The five language arts classes all had a packet of worksheets that they were to work on during class but which were not due until Monday.
For many students, the moment you say something isn’t due until the next day their first reaction is to put off working. “It’s not due today, so I’ll do it later.”
All of these classes required an initial effort to convince them to settle down but once settled they worked well for the entire period. One of the incentives I offer students when there seems to be sufficient work to keep them busy for most of the period, is to promise them five to ten minutes of free time at the end of the period, provided they cooperate. Each of these classes received some free time.
As usual, there were a number of students in each class who did not work very hard but they did, at least, make a show of doing the assignment.
After a great day, the last period was a different story. This particular middle school ends the day with a 25-minute period that is called SSR (Sustained Silent Reading). On this day the students were to finish watching the movie Shrek, which they had begun the previous day.
Problems began as soon as students began arriving.
The telephone began ringing as students arrived and while I was taking the call an argument erupted between two students. One student apparently has a history of problems as he was seated, by himself, at a small table against the front wall. He was a tall, thin youngster who wore big glasses with thick lenses. Not infrequently, students of this ilk are the target for harassment by many of the other students.
I approached the students right away and separated them. The second student was quite angry and did not want to settle down. He insisted that the other boy had thrown his calculator into the trash and he was insisting that the boy dig it out of the tall waste basket. The accused student did not deny that he had tossed the calculator rather he insisted that the incident had begun when the other boy hit him. Several times the second student would say that he was going to get the other boy kicked out of school. He said that one more referral and the boy would be suspended.
As the two would not stop arguing, I took them out in the hall way but, in spite of my efforts, the argument only got louder and more heated. Finally, I sent the second student to the office just to get them separated. I immediately went to the phone to notify the office of my action, explaining that I could not determine who was the instigator but just needed to separate the boys. What I did not explain is that my gut instincts told me that the second boy was harassing the first and that this is probably an ongoing pattern. In the meantime, students were bounding around the classroom engaged in a full menu of horseplay with only a handful seated at their desks. I then began to try to get them in their seats so I could take attendance. Another student had started the DVD player but, although the movie was playing, only a few were watching. Taking attendance was complicated by the fact that the seating chart was full of scratched out names with others inserted and there were few last names. I never did get all of the students in their seats nor did I finish attendance.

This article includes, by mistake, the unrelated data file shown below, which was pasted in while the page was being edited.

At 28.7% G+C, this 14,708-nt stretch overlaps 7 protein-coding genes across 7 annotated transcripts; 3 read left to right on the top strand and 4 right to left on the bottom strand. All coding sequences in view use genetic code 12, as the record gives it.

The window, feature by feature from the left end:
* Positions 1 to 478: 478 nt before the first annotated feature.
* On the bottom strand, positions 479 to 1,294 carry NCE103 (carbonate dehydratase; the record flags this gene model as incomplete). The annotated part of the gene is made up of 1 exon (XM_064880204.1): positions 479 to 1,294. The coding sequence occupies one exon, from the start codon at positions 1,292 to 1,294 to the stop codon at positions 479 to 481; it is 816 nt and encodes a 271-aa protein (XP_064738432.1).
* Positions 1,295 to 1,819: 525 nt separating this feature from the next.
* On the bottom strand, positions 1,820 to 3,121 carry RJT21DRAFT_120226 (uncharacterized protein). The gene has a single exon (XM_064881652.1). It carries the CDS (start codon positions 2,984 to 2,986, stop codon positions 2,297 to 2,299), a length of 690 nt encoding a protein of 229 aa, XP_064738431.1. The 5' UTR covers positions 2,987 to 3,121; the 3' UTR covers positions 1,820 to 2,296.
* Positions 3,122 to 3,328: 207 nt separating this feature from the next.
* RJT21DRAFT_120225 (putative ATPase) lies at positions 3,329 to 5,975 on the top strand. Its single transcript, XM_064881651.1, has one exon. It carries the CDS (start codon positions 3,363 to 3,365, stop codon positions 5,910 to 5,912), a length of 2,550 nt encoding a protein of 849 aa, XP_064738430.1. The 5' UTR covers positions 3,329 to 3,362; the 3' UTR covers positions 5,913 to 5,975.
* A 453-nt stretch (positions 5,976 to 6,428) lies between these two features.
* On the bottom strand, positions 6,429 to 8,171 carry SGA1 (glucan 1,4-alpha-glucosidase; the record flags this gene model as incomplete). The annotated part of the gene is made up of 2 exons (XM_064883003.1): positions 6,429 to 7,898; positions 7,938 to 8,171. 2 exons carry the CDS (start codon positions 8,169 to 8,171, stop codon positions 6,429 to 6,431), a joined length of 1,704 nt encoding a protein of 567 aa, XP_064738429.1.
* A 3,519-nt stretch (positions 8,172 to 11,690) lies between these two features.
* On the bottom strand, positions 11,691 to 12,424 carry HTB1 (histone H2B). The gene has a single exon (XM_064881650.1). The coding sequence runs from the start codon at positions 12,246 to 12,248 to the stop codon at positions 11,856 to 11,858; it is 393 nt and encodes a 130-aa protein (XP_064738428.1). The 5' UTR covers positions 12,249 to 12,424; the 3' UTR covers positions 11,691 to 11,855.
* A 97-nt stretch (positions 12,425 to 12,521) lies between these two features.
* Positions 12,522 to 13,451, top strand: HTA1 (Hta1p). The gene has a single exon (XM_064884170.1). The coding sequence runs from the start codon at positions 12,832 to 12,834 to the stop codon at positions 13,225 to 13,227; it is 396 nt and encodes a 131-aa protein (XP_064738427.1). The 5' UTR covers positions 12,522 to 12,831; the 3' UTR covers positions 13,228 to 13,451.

By this time one student was chasing another around the classroom. The lead student dived to the floor and the other grabbed his shoe and jerked it off of his foot and tried to throw it into the waste basket. Before I could intervene a handful of other students had joined the fray. As I was attempting to restore order, I heard the telephone ring, which given the noise level in the room was, itself, remarkable. By the time I got to the T.V., which was directly above the telephone, lowered the volume and then picked up the phone, the ruckus throughout the room had escalated.
The telephone call was from another teacher who was attempting to reach the individual for whom I was subbing.
During the call three additional students had joined the two who were chasing and wrestling each other. When I was able to separate the five students who, thankfully, were engaged in rough play rather than actually fighting in anger, I glanced at the clock and it was 2:32. The last period of the day ends at 2:35. It was then that I noticed that a full third of the students were gone. They had taken advantage of the diversion and had left early. It was then that end of the day announcements began, many of which were bus changes. The remaining students, many of whom were heading for the door, paid no attention at all to the announcements. The noise in the room was still so loud it is doubtful that they could have heard the announcements had they tried.
By the time the bell rang, only four students were still in their seats, waiting patiently. Although I was too preoccupied during the abbreviated period to notice, I have no doubt that these same four students sat quietly in their seats for the entire twenty-five minutes of the period. These four pupils are examples of the other heroes in our public school systems. They sit quietly amidst the turmoil, doing their best to follow directions and do their assignments, often unnoticed by their teacher. At the end of the period these same students go on to their next classes where they do the same thing, day after day.